Once, a very long time ago, I drew a picture for a story in a book. Because I guess of some phantom limb effect of an otherwise long-gone nostalgia, I still have the book, a paperback made of the usual rough newsprint wrapped in an image of the kind of folks who don’t need spacesuits even in a cold black vacuum. It sits on a shelf above my desk, between John Cheever and Frank Herbert, if you can imagine such a thing. But unlike those neighboring books, I nearly never take this one down to look at it, because whenever I see that old bad drawing of mine, I get a feeling like there’s an urchin rolling around loose in my heart. It’s a feeling I could fix if I could ride a time machine back and redo the damn thing, though I suppose it’s not worth maybe jinxing all of history just for the sake of dumb old chagrin.
Anyhow, the upside is, today when I had an actual, if sad, occasion to revisit the book, I noticed it had gotten pretty fragile, with clear signs of jaundice and fractures running up and down the spine. So it (and the offending art with it) will likely soon end up in the book hospice down at the Thrift Plaza. But maybe before it does, I’ll tear out and keep the title page, which bears on it two ballpoint signatures, one by Jack Williamson and the other by Frederik Pohl. I’ll keep it not because of their fame (which was huge), and not because I enjoyed their work (which I did), but because they were both extremely nice and generous to me back when I was just a starry-eyed kid drawing bad drawings.
I mean, it wasn’t super easy being any sort of a reader in the Sargasso between kindergarten and college. And to be a secret reader of weirdo space books was the worst kind of secret to let slip. Plus for sure you had better not ever let anyone know of your affinity for the left-hand side of the genre, a fact bound to make all the little Reaganites look at you with their buckshot eyes they way they looked at deer in the woods across the river. So, you know, what I mean is, when I finally by accident had the chance to meet some of the people I’d read and revered as a child, and when I found out they were exactly as decent and genial as some of the grandparental types I knew and loved back at home, that was a huge moment for me.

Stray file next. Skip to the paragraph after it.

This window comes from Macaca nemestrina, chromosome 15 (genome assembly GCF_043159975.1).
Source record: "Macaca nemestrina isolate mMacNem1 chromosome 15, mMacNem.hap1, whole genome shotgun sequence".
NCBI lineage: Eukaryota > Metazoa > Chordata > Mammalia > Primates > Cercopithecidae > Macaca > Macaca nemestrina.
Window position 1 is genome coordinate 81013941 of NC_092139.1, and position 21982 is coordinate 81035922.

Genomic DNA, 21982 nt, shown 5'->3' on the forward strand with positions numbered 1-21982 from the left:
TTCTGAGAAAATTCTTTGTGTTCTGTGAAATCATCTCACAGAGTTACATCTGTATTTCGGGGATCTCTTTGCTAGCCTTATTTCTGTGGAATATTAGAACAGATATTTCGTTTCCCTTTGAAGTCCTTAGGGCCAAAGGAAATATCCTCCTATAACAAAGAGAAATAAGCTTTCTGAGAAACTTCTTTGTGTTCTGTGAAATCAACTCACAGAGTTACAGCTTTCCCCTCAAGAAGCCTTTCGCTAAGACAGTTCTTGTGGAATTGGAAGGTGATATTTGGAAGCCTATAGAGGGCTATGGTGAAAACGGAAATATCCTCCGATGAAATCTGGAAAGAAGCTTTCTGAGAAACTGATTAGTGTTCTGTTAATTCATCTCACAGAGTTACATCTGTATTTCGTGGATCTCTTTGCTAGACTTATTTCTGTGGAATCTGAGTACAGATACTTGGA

Anyway, I think as soon as I can, I’ll reread Frederik Pohl’s memoir, The Way the Future Was. And then, of course, Gateway, which is probably my favorite, which I’m sure is a fairly common sentiment among Mr. Pohl’s fans. And “Day Million,” one of my top ten best-loved short stories of all time. But there won’t be any more blog posts to look forward to, no more anecdotes of friendships with other authors, no more first-person accounts of the way the future used to be. Still, his humor, insight, and righteous ire at injustice, his spirit of active engagement with the whole wide world, all that remains very much alive. Bodies go on to become other things; stories, if they are as good as Frederik Pohl’s best ones, go on and on from mind to heart to mind for lifetimes on end.